– The Spanish Bad Bank Emerges, Confirms Spanish Real Estate Absolute Disaster (ZeroHedge, Oct 29, 2012):
The details of the Spanish bad bank are being released and it is ugly – far uglier than many had expected. And while the Spanish government expects priovate interest to take some of this massively discounted ‘crap’ off their hands, we have three words: ‘deleveraging’ and ‘no bid!’.
- *RESTOY SAYS BAD BANK AIMS TO BE PROFITABLE
- *SPAIN BAD BANK TO DISCOUNT LOANS AVG 46%; FORECLOSED ASSETS 63%
- *SPAIN AIMS FOR BAD BANK NOT TO COUNT TOWARDS PUBLIC ACCOUNTS
- *SPAIN TO DISCUSS BAD BANK WITH INVESTORS IN COMING DAYS
- *SPAIN BAD BANK TO INCLUDE FORECLOSED ASSETS, LOANS, STAKES
The Spanish government remain in a world of their own with this level of self-delusion. Haircut details as per the below:
What this table shows is up through what valuation point there are no natural bids on given Spanish assets. In other words, nobody will bid on Spanish Land at even an 80% haircut, and the fair value of new Housing is well below half of book value! Said otherwise, the state of Spanish real estate is an absolute catastrophe and the bad bank implicit haircuts just confirmed this.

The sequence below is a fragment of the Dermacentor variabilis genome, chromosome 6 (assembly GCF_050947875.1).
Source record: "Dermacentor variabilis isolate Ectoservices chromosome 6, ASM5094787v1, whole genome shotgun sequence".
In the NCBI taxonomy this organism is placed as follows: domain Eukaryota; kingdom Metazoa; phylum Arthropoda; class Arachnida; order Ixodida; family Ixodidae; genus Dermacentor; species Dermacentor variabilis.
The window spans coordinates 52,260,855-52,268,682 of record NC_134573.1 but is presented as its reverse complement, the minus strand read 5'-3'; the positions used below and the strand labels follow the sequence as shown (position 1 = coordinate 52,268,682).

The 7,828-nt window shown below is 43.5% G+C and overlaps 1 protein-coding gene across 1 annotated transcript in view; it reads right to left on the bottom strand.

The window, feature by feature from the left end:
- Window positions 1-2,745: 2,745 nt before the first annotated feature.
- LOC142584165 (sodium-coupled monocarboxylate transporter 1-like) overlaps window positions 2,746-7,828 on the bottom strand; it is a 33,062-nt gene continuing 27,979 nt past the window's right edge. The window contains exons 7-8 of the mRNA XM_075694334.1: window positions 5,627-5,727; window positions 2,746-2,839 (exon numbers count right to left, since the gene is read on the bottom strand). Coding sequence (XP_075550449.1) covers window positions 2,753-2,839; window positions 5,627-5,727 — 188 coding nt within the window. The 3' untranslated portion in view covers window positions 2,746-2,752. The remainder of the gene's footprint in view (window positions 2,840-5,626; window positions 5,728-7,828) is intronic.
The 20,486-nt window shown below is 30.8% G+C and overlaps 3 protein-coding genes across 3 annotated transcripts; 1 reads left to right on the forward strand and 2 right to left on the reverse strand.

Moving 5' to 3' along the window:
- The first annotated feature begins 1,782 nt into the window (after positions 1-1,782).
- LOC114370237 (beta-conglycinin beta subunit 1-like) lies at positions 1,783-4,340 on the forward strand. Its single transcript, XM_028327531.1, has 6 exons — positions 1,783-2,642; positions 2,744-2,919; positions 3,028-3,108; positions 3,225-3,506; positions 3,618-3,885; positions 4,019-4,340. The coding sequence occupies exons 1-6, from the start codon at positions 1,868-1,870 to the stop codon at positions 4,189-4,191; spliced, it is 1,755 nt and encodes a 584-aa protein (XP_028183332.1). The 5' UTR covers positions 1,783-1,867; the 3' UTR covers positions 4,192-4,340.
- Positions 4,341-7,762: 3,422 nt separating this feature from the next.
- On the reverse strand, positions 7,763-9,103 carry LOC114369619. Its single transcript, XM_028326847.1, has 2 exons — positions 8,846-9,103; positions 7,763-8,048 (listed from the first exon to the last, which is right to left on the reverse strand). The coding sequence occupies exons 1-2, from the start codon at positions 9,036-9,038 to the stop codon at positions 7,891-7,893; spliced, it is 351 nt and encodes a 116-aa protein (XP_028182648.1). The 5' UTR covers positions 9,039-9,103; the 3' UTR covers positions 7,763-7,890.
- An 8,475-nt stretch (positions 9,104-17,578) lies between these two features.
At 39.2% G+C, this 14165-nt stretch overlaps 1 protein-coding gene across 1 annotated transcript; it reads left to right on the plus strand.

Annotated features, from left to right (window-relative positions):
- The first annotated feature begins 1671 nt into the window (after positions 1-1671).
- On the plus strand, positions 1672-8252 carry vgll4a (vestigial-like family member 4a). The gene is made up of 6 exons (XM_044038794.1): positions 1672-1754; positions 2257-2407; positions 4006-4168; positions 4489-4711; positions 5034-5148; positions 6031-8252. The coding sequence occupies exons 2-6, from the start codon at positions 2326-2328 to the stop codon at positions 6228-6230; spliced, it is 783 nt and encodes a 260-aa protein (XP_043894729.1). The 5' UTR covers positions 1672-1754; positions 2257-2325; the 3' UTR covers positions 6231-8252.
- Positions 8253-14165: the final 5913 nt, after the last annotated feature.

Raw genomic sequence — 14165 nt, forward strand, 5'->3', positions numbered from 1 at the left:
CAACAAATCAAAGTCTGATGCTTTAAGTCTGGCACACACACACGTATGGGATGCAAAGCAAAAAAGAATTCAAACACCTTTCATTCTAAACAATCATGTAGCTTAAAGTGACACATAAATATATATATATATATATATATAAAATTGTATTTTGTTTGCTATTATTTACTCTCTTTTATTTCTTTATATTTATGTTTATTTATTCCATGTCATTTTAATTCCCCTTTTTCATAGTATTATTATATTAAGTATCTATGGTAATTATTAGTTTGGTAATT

Finally, the comedy concludes:
- BAD BANK VALUES NOT REFERENCE FOR NON-TRANSFERRED ASSETS: FROB
- SPAIN SAYS BAD BANK’S BUSINESS PLAN IS STILL PROVISIONAL
- BAD BANK TO HAVE `MODEST RESULTS’ IN FIRST YEARS, FROB SAYS
To summarize: Spain wants its banks to default on its assets, without actually defaulting, have the liability be transferred to a third party, and then not have this third party’s debt be counted against the debt of the country.
A comparable analogy would see someone defaulting on their mortgage, keeping the house, and not have the default count against their credit rating.
Finally, as a reminder, Spain has €180 billion in bad loans and rising exponentially. Even a blended 50% haircut will barely cover just the existing population of bad loans, which will very soon surpass €200 billion and proceed to soar happily ever higher, at which point the current Bad Bank iteration will be found to be far too little (as usual), about 3 years too late.
Just to legitimize the Bad Bank, Spain also added a gratuitous timeline to make this idea seem more credible and palatable.
Of course, none of the dates above matter when one Grexit would crush not only Spain, but Europe. But in a vacuum the calendar sure is purdy.
Full bad bank presentation from the Bank of Spain (pdf):